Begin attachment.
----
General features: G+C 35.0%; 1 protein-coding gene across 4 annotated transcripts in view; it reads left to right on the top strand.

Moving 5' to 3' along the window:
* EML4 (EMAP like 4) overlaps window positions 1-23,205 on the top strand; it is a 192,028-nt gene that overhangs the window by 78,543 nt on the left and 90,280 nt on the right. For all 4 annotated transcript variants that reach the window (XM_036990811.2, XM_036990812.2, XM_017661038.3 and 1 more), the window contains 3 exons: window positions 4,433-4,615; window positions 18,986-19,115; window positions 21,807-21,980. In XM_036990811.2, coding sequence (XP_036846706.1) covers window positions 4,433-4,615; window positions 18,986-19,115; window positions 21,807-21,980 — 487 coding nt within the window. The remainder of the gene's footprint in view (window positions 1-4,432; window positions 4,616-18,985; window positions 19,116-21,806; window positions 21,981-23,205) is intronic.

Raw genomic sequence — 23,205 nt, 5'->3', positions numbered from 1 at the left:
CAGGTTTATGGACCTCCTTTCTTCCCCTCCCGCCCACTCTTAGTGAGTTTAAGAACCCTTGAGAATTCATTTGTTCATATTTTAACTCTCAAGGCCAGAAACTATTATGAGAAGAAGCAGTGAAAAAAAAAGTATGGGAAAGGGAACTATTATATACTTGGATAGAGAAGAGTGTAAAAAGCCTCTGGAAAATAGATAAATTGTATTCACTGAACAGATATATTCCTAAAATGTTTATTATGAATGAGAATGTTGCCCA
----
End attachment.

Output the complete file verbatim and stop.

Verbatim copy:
General features: G+C 35.0%; 1 protein-coding gene across 4 annotated transcripts in view; it reads left to right on the top strand.

Moving 5' to 3' along the window:
* EML4 (EMAP like 4) overlaps window positions 1-23,205 on the top strand; it is a 192,028-nt gene that overhangs the window by 78,543 nt on the left and 90,280 nt on the right. For all 4 annotated transcript variants that reach the window (XM_036990811.2, XM_036990812.2, XM_017661038.3 and 1 more), the window contains 3 exons: window positions 4,433-4,615; window positions 18,986-19,115; window positions 21,807-21,980. In XM_036990811.2, coding sequence (XP_036846706.1) covers window positions 4,433-4,615; window positions 18,986-19,115; window positions 21,807-21,980 — 487 coding nt within the window. The remainder of the gene's footprint in view (window positions 1-4,432; window positions 4,616-18,985; window positions 19,116-21,806; window positions 21,981-23,205) is intronic.

Raw genomic sequence — 23,205 nt, 5'->3', positions numbered from 1 at the left:
CAGGTTTATGGACCTCCTTTCTTCCCCTCCCGCCCACTCTTAGTGAGTTTAAGAACCCTTGAGAATTCATTTGTTCATATTTTAACTCTCAAGGCCAGAAACTATTATGAGAAGAAGCAGTGAAAAAAAAAGTATGGGAAAGGGAACTATTATATACTTGGATAGAGAAGAGTGTAAAAAGCCTCTGGAAAATAGATAAATTGTATTCACTGAACAGATATATTCCTAAAATGTTTATTATGAATGAGAATGTTGCCCA